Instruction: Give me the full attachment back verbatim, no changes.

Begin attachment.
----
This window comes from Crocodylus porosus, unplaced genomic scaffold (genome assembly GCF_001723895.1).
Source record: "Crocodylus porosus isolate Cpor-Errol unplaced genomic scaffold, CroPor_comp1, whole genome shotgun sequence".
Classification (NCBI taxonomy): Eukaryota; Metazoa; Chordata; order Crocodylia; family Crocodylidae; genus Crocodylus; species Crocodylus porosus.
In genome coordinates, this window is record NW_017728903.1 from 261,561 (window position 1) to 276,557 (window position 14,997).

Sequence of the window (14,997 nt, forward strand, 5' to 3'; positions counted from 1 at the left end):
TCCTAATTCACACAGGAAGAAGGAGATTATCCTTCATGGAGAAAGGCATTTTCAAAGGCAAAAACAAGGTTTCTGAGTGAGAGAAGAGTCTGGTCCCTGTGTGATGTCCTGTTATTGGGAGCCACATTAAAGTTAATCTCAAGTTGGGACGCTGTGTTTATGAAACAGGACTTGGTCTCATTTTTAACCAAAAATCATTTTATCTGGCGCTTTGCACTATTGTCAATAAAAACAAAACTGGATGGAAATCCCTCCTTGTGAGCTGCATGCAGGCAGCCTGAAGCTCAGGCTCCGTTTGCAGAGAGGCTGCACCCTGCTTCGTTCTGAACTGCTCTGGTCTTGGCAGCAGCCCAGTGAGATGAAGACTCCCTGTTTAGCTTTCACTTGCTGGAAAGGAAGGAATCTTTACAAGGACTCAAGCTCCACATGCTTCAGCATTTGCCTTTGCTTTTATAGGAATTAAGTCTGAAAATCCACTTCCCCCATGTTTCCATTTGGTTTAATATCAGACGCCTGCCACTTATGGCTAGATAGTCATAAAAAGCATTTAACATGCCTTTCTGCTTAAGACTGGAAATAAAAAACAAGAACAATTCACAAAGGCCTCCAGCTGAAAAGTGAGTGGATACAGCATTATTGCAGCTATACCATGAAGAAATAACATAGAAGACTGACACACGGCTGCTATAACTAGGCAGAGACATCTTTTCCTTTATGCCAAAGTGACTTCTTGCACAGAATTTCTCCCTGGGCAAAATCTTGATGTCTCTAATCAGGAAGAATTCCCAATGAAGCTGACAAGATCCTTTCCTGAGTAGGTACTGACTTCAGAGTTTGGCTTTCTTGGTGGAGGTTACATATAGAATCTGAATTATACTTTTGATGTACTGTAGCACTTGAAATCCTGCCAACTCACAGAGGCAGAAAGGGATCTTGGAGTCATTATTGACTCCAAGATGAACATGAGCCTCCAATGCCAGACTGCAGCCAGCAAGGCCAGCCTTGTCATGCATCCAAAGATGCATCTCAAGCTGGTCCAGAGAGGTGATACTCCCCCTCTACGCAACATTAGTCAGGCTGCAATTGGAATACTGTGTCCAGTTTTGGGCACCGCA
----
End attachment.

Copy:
This window comes from Crocodylus porosus, unplaced genomic scaffold (genome assembly GCF_001723895.1).
Source record: "Crocodylus porosus isolate Cpor-Errol unplaced genomic scaffold, CroPor_comp1, whole genome shotgun sequence".
Classification (NCBI taxonomy): Eukaryota; Metazoa; Chordata; order Crocodylia; family Crocodylidae; genus Crocodylus; species Crocodylus porosus.
In genome coordinates, this window is record NW_017728903.1 from 261,561 (window position 1) to 276,557 (window position 14,997).

Sequence of the window (14,997 nt, forward strand, 5' to 3'; positions counted from 1 at the left end):
TCCTAATTCACACAGGAAGAAGGAGATTATCCTTCATGGAGAAAGGCATTTTCAAAGGCAAAAACAAGGTTTCTGAGTGAGAGAAGAGTCTGGTCCCTGTGTGATGTCCTGTTATTGGGAGCCACATTAAAGTTAATCTCAAGTTGGGACGCTGTGTTTATGAAACAGGACTTGGTCTCATTTTTAACCAAAAATCATTTTATCTGGCGCTTTGCACTATTGTCAATAAAAACAAAACTGGATGGAAATCCCTCCTTGTGAGCTGCATGCAGGCAGCCTGAAGCTCAGGCTCCGTTTGCAGAGAGGCTGCACCCTGCTTCGTTCTGAACTGCTCTGGTCTTGGCAGCAGCCCAGTGAGATGAAGACTCCCTGTTTAGCTTTCACTTGCTGGAAAGGAAGGAATCTTTACAAGGACTCAAGCTCCACATGCTTCAGCATTTGCCTTTGCTTTTATAGGAATTAAGTCTGAAAATCCACTTCCCCCATGTTTCCATTTGGTTTAATATCAGACGCCTGCCACTTATGGCTAGATAGTCATAAAAAGCATTTAACATGCCTTTCTGCTTAAGACTGGAAATAAAAAACAAGAACAATTCACAAAGGCCTCCAGCTGAAAAGTGAGTGGATACAGCATTATTGCAGCTATACCATGAAGAAATAACATAGAAGACTGACACACGGCTGCTATAACTAGGCAGAGACATCTTTTCCTTTATGCCAAAGTGACTTCTTGCACAGAATTTCTCCCTGGGCAAAATCTTGATGTCTCTAATCAGGAAGAATTCCCAATGAAGCTGACAAGATCCTTTCCTGAGTAGGTACTGACTTCAGAGTTTGGCTTTCTTGGTGGAGGTTACATATAGAATCTGAATTATACTTTTGATGTACTGTAGCACTTGAAATCCTGCCAACTCACAGAGGCAGAAAGGGATCTTGGAGTCATTATTGACTCCAAGATGAACATGAGCCTCCAATGCCAGACTGCAGCCAGCAAGGCCAGCCTTGTCATGCATCCAAAGATGCATCTCAAGCTGGTCCAGAGAGGTGATACTCCCCCTCTACGCAACATTAGTCAGGCTGCAATTGGAATACTGTGTCCAGTTTTGGGCACCGCA